A rematch of Biden v. Trump, two years early

Mr Trump (right) has arguably helped Mr Biden prepare for a political showdown to maintain grip on the Republican Party. PHOTOS: EPA-EFE, REUTERS

WASHINGTON - By this point in his term, President Joe Biden figured things would be different. His predecessor would have faded from the scene and the country would have restored at least some semblance of normalcy.

But as he said Thursday night, "too much of what's happening in our country today is not normal". And so, the president who declared when he took office that "democracy has prevailed" declared in a prime-time televised speech that, in fact, democracy 19 months later remained "under assault".

Former president Donald Trump "and the MAGA Republicans", as Mr Biden termed his predecessor's allies, still represent a clear and present danger to America.

If it sounded like a repeat of the 2020 campaign cycle, in some ways it is, although the incumbent and likely challenger have changed places. A country torn apart by ideology, culture, economics, race, religion, party and grievance remains as polarised as ever.

For now, unity's out the door

Mr Biden has scored some bipartisan legislative successes, but he has been singularly unable to heal the broader societal rift that he inherited. It may be that no president could have.

With an opposition party that has largely embraced the lie that the last election was stolen and remains in thrall to a twice-impeached and defeated former president who encouraged a mob that attacked the Capitol to stop the transfer of power, Mr Biden's appeals to national unity have found little traction.

Some Republicans have argued that his efforts to build consensus were fainthearted at best, while some Democrats complain they were excessive. Either way, they have made little difference in the national conversation.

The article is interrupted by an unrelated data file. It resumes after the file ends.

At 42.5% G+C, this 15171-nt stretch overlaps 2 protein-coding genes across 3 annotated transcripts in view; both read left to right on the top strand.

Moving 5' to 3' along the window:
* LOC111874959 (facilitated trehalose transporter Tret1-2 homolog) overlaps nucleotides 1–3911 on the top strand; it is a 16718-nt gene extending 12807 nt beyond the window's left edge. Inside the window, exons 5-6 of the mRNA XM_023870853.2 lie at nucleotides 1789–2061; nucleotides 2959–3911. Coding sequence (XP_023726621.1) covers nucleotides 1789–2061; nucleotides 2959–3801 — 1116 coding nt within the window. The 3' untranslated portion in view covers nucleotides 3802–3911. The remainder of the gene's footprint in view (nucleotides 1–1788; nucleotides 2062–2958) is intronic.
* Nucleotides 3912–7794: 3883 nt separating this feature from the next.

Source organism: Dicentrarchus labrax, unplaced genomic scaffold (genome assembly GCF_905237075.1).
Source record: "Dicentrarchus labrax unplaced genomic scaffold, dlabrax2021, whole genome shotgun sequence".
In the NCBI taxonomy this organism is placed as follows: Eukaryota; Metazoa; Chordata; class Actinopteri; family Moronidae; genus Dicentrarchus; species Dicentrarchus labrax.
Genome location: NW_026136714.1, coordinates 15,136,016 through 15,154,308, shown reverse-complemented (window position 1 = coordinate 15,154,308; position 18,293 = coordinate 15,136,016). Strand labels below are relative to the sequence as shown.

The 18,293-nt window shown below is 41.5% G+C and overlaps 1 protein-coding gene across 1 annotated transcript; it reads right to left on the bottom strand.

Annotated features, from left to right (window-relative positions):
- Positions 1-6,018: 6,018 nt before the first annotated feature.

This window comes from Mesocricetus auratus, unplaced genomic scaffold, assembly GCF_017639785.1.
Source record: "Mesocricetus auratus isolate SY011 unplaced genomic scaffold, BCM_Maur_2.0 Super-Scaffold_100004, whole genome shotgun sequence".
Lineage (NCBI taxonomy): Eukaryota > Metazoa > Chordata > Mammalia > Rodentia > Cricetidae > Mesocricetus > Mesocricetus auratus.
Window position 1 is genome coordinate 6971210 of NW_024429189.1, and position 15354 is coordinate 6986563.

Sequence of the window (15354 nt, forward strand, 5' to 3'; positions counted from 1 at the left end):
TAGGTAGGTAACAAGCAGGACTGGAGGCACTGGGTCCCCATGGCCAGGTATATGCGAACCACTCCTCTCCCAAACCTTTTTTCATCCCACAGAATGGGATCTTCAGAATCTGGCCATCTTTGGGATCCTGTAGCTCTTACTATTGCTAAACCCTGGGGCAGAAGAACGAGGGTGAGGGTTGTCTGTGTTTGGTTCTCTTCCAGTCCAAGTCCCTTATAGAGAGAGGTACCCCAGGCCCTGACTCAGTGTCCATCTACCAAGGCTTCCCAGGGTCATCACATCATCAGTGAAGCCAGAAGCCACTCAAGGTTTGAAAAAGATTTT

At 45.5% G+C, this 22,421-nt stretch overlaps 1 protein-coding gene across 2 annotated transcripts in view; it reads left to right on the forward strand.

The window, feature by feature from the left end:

And so, with the midterm congressional campaign getting underway in earnest, Mr Biden has dispensed with the unity message, at least for now, reaching into the 2020 file cabinet and bringing out the call to win "a battle for the soul of this nation" that was the cornerstone of his successful election.

The immediate strategy is self-evident. Rather than a referendum on his own presidency, which has been hurt by high inflation and low public morale, Mr Biden wants to make the election a choice between "normal" and an "extremism that threatens the very foundations of our republic", as he put it Thursday.


If he has his way, it would be a rerun of Biden v. Trump without either man actually listed on the ballot.

If Americans are asked whether they support Mr Biden, they may say no. If they are asked whether they support him over Mr Trump, they may say yes. At least, that is the theory in the White House.

It is a view borne out by recent opinion surveys.

In the wake of a string of legislative and policy victories, Mr Biden's anaemic approval ratings have ticked upward, although they remain in the 40s. But when pitted against Mr Trump in a new Wall Street Journal poll, Mr Biden came out on top in a theoretical 2024 rematch, 50 per cent to 44 per cent.

Mr Trump has arguably helped Mr Biden set the stage for such a political showdown with his highly visible efforts to maintain his grip on the Republican Party. But it means that Mr Biden will take on a more confrontational posture for the next two months, undermining his desire to be a conciliator.

That left him in the odd position of being accused Thursday night of being divisive by allies of the most divisive president in modern times.